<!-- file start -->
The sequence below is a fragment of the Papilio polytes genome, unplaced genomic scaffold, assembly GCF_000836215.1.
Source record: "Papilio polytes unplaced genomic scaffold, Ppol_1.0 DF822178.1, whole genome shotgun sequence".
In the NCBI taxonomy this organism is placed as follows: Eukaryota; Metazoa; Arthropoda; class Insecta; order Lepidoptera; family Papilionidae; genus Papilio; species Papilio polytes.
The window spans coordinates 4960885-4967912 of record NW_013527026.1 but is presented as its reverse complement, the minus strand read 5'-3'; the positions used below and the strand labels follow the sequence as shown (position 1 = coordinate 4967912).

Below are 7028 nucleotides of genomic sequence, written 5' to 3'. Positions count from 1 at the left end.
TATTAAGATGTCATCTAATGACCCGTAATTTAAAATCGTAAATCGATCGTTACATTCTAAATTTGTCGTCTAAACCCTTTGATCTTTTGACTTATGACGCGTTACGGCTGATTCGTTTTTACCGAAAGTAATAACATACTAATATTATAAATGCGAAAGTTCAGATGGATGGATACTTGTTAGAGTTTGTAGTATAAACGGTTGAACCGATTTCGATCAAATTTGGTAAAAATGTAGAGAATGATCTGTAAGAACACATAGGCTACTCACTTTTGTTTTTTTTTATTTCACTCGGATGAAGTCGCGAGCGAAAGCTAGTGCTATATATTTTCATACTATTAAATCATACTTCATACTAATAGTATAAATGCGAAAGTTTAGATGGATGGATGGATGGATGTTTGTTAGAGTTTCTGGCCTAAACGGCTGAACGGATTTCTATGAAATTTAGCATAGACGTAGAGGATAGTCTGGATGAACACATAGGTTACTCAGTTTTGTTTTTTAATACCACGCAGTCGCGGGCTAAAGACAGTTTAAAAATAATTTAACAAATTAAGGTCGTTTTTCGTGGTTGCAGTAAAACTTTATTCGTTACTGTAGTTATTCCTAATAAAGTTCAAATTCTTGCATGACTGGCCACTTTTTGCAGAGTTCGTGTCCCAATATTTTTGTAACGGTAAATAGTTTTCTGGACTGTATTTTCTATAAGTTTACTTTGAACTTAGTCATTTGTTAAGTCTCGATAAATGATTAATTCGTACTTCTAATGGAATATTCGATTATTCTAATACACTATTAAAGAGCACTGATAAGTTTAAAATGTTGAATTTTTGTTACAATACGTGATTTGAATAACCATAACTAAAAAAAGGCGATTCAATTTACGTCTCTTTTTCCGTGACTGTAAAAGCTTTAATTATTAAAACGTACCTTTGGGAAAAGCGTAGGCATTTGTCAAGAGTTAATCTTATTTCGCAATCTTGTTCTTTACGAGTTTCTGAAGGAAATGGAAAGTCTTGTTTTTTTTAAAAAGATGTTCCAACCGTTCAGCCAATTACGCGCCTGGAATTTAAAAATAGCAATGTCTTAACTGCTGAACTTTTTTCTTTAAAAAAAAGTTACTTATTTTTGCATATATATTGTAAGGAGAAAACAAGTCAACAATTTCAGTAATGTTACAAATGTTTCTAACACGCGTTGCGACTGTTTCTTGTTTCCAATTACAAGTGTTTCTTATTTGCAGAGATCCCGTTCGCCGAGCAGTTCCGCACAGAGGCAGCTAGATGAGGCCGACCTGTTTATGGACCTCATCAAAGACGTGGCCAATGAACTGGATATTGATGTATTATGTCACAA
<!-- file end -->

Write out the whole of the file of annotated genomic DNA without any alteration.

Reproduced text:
The sequence below is a fragment of the Papilio polytes genome, unplaced genomic scaffold, assembly GCF_000836215.1.
Source record: "Papilio polytes unplaced genomic scaffold, Ppol_1.0 DF822178.1, whole genome shotgun sequence".
In the NCBI taxonomy this organism is placed as follows: Eukaryota; Metazoa; Arthropoda; class Insecta; order Lepidoptera; family Papilionidae; genus Papilio; species Papilio polytes.
The window spans coordinates 4960885-4967912 of record NW_013527026.1 but is presented as its reverse complement, the minus strand read 5'-3'; the positions used below and the strand labels follow the sequence as shown (position 1 = coordinate 4967912).

Below are 7028 nucleotides of genomic sequence, written 5' to 3'. Positions count from 1 at the left end.
TATTAAGATGTCATCTAATGACCCGTAATTTAAAATCGTAAATCGATCGTTACATTCTAAATTTGTCGTCTAAACCCTTTGATCTTTTGACTTATGACGCGTTACGGCTGATTCGTTTTTACCGAAAGTAATAACATACTAATATTATAAATGCGAAAGTTCAGATGGATGGATACTTGTTAGAGTTTGTAGTATAAACGGTTGAACCGATTTCGATCAAATTTGGTAAAAATGTAGAGAATGATCTGTAAGAACACATAGGCTACTCACTTTTGTTTTTTTTTATTTCACTCGGATGAAGTCGCGAGCGAAAGCTAGTGCTATATATTTTCATACTATTAAATCATACTTCATACTAATAGTATAAATGCGAAAGTTTAGATGGATGGATGGATGGATGTTTGTTAGAGTTTCTGGCCTAAACGGCTGAACGGATTTCTATGAAATTTAGCATAGACGTAGAGGATAGTCTGGATGAACACATAGGTTACTCAGTTTTGTTTTTTAATACCACGCAGTCGCGGGCTAAAGACAGTTTAAAAATAATTTAACAAATTAAGGTCGTTTTTCGTGGTTGCAGTAAAACTTTATTCGTTACTGTAGTTATTCCTAATAAAGTTCAAATTCTTGCATGACTGGCCACTTTTTGCAGAGTTCGTGTCCCAATATTTTTGTAACGGTAAATAGTTTTCTGGACTGTATTTTCTATAAGTTTACTTTGAACTTAGTCATTTGTTAAGTCTCGATAAATGATTAATTCGTACTTCTAATGGAATATTCGATTATTCTAATACACTATTAAAGAGCACTGATAAGTTTAAAATGTTGAATTTTTGTTACAATACGTGATTTGAATAACCATAACTAAAAAAAGGCGATTCAATTTACGTCTCTTTTTCCGTGACTGTAAAAGCTTTAATTATTAAAACGTACCTTTGGGAAAAGCGTAGGCATTTGTCAAGAGTTAATCTTATTTCGCAATCTTGTTCTTTACGAGTTTCTGAAGGAAATGGAAAGTCTTGTTTTTTTTAAAAAGATGTTCCAACCGTTCAGCCAATTACGCGCCTGGAATTTAAAAATAGCAATGTCTTAACTGCTGAACTTTTTTCTTTAAAAAAAAGTTACTTATTTTTGCATATATATTGTAAGGAGAAAACAAGTCAACAATTTCAGTAATGTTACAAATGTTTCTAACACGCGTTGCGACTGTTTCTTGTTTCCAATTACAAGTGTTTCTTATTTGCAGAGATCCCGTTCGCCGAGCAGTTCCGCACAGAGGCAGCTAGATGAGGCCGACCTGTTTATGGACCTCATCAAAGACGTGGCCAATGAACTGGATATTGATGTATTATGTCACAA